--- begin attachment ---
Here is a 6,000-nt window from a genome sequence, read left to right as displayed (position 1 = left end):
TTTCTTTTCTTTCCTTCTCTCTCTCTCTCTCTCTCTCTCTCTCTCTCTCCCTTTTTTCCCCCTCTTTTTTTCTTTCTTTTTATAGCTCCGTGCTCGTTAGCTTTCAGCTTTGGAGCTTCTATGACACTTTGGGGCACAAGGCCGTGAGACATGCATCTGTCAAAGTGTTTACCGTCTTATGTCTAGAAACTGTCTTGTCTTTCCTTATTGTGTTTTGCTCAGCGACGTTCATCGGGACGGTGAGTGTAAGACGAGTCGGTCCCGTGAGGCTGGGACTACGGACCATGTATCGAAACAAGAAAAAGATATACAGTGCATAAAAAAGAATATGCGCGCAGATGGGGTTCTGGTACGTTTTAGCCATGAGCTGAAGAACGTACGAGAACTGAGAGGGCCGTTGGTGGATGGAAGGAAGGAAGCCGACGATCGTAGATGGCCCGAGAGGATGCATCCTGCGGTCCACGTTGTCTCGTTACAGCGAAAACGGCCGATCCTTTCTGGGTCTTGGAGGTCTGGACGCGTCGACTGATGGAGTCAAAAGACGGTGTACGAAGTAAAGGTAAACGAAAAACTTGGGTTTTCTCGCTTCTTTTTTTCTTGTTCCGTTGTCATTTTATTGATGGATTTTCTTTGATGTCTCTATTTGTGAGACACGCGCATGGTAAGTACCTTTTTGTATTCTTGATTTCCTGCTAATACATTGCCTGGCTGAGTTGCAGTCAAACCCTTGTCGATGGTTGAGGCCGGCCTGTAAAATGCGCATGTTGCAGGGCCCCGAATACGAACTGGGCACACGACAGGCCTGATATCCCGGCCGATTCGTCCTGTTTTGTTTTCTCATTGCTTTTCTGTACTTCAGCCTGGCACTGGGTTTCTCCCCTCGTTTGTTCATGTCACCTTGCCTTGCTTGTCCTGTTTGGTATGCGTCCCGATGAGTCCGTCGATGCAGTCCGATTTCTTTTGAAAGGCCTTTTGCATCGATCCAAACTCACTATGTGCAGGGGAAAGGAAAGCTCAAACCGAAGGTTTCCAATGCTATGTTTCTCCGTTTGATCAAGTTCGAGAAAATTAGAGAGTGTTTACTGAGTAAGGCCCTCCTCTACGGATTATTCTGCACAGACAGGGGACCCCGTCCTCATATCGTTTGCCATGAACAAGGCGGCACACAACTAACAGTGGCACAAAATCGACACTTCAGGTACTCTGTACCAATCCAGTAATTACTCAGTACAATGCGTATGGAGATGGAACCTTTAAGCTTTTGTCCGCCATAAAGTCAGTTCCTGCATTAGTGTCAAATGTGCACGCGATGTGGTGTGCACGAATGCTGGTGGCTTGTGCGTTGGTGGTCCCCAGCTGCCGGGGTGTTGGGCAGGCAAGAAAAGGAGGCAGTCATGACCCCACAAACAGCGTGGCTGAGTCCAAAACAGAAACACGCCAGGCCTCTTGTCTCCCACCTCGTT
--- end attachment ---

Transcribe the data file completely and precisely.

Here is a 6,000-nt window from a genome sequence, read left to right as displayed (position 1 = left end):
TTTCTTTTCTTTCCTTCTCTCTCTCTCTCTCTCTCTCTCTCTCTCTCTCCCTTTTTTCCCCCTCTTTTTTTCTTTCTTTTTATAGCTCCGTGCTCGTTAGCTTTCAGCTTTGGAGCTTCTATGACACTTTGGGGCACAAGGCCGTGAGACATGCATCTGTCAAAGTGTTTACCGTCTTATGTCTAGAAACTGTCTTGTCTTTCCTTATTGTGTTTTGCTCAGCGACGTTCATCGGGACGGTGAGTGTAAGACGAGTCGGTCCCGTGAGGCTGGGACTACGGACCATGTATCGAAACAAGAAAAAGATATACAGTGCATAAAAAAGAATATGCGCGCAGATGGGGTTCTGGTACGTTTTAGCCATGAGCTGAAGAACGTACGAGAACTGAGAGGGCCGTTGGTGGATGGAAGGAAGGAAGCCGACGATCGTAGATGGCCCGAGAGGATGCATCCTGCGGTCCACGTTGTCTCGTTACAGCGAAAACGGCCGATCCTTTCTGGGTCTTGGAGGTCTGGACGCGTCGACTGATGGAGTCAAAAGACGGTGTACGAAGTAAAGGTAAACGAAAAACTTGGGTTTTCTCGCTTCTTTTTTTCTTGTTCCGTTGTCATTTTATTGATGGATTTTCTTTGATGTCTCTATTTGTGAGACACGCGCATGGTAAGTACCTTTTTGTATTCTTGATTTCCTGCTAATACATTGCCTGGCTGAGTTGCAGTCAAACCCTTGTCGATGGTTGAGGCCGGCCTGTAAAATGCGCATGTTGCAGGGCCCCGAATACGAACTGGGCACACGACAGGCCTGATATCCCGGCCGATTCGTCCTGTTTTGTTTTCTCATTGCTTTTCTGTACTTCAGCCTGGCACTGGGTTTCTCCCCTCGTTTGTTCATGTCACCTTGCCTTGCTTGTCCTGTTTGGTATGCGTCCCGATGAGTCCGTCGATGCAGTCCGATTTCTTTTGAAAGGCCTTTTGCATCGATCCAAACTCACTATGTGCAGGGGAAAGGAAAGCTCAAACCGAAGGTTTCCAATGCTATGTTTCTCCGTTTGATCAAGTTCGAGAAAATTAGAGAGTGTTTACTGAGTAAGGCCCTCCTCTACGGATTATTCTGCACAGACAGGGGACCCCGTCCTCATATCGTTTGCCATGAACAAGGCGGCACACAACTAACAGTGGCACAAAATCGACACTTCAGGTACTCTGTACCAATCCAGTAATTACTCAGTACAATGCGTATGGAGATGGAACCTTTAAGCTTTTGTCCGCCATAAAGTCAGTTCCTGCATTAGTGTCAAATGTGCACGCGATGTGGTGTGCACGAATGCTGGTGGCTTGTGCGTTGGTGGTCCCCAGCTGCCGGGGTGTTGGGCAGGCAAGAAAAGGAGGCAGTCATGACCCCACAAACAGCGTGGCTGAGTCCAAAACAGAAACACGCCAGGCCTCTTGTCTCCCACCTCGTT